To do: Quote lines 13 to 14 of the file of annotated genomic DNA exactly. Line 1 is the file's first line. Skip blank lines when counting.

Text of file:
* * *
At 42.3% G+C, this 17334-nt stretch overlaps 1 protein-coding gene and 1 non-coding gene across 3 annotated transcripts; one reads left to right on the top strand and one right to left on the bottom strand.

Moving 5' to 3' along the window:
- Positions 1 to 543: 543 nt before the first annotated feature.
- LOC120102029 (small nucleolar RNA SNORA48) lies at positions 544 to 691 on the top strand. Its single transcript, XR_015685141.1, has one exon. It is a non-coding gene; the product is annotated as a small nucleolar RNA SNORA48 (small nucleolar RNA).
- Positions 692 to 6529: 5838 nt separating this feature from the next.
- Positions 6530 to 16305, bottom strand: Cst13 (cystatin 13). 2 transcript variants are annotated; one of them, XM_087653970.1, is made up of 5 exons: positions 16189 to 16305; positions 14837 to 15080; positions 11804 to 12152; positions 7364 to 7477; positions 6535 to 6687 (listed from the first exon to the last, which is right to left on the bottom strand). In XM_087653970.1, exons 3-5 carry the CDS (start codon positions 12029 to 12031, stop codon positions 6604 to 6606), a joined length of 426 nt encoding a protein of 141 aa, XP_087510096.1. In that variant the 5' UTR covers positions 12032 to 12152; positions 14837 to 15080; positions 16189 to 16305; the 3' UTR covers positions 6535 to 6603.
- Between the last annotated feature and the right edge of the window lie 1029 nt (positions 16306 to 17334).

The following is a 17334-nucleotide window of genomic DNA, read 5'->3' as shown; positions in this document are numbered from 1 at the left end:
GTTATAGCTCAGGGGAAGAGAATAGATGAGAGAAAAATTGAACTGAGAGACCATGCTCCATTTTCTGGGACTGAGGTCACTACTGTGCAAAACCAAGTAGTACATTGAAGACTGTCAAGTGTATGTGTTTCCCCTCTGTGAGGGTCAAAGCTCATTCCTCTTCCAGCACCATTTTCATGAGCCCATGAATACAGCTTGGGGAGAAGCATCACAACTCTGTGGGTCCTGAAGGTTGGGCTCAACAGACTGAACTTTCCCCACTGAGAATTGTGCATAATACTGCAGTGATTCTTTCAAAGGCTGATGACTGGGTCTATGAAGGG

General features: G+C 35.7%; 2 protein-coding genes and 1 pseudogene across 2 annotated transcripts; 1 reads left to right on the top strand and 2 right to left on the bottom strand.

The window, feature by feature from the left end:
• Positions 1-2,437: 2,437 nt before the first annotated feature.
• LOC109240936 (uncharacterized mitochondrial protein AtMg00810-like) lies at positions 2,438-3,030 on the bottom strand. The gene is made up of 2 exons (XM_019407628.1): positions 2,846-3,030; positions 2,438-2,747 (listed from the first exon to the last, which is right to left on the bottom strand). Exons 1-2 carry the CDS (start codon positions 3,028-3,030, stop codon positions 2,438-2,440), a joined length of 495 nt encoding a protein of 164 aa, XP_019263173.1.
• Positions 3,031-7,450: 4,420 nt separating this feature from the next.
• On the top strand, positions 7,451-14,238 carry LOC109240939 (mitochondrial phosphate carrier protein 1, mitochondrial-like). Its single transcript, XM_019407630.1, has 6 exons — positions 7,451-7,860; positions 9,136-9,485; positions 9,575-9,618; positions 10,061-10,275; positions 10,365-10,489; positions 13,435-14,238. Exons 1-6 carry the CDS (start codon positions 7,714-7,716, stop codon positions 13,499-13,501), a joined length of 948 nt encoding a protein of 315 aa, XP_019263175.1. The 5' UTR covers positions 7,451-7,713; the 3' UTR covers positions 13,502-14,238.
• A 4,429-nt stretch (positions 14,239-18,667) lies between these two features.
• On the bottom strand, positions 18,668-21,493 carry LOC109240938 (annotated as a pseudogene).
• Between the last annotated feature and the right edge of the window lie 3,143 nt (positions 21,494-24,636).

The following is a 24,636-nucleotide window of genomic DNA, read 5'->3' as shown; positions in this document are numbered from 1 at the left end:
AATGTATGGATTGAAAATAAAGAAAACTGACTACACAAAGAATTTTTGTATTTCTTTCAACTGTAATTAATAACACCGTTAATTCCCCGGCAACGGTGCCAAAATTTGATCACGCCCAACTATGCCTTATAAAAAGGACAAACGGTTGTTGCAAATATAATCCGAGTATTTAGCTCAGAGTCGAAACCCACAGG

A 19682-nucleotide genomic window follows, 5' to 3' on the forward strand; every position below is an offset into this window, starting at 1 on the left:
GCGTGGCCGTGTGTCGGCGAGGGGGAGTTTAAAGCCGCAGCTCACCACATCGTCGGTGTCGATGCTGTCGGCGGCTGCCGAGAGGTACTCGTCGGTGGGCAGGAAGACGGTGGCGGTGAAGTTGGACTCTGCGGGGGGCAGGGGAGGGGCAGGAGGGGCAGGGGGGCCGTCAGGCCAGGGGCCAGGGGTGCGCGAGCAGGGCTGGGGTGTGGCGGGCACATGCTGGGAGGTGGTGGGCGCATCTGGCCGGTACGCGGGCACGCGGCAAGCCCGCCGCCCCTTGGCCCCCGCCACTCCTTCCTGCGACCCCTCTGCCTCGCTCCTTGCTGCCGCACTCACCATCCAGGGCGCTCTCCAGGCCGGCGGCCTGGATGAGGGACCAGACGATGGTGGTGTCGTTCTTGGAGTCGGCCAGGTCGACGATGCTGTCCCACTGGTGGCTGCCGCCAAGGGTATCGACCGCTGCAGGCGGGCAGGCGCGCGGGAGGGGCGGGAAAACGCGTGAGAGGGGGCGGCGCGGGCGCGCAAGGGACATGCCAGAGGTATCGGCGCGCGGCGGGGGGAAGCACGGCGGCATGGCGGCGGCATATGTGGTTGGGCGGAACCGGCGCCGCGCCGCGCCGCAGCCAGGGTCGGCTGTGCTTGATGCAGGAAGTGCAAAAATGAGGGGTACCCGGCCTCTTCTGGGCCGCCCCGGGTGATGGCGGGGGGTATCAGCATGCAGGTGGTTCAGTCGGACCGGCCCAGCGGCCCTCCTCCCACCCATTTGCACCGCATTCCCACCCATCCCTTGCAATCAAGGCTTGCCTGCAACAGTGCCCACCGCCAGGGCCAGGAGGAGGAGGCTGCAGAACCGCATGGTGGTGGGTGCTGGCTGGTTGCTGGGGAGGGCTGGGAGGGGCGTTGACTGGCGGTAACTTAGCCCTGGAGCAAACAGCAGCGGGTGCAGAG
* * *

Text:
• LOC109240936 (uncharacterized mitochondrial protein AtMg00810-like) lies at positions 2,438-3,030 on the bottom strand. The gene is made up of 2 exons (XM_019407628.1): positions 2,846-3,030; positions 2,438-2,747 (listed from the first exon to the last, which is right to left on the bottom strand). Exons 1-2 carry the CDS (start codon positions 3,028-3,030, stop codon positions 2,438-2,440), a joined length of 495 nt encoding a protein of 164 aa, XP_019263173.1.
• Positions 3,031-7,450: 4,420 nt separating this feature from the next.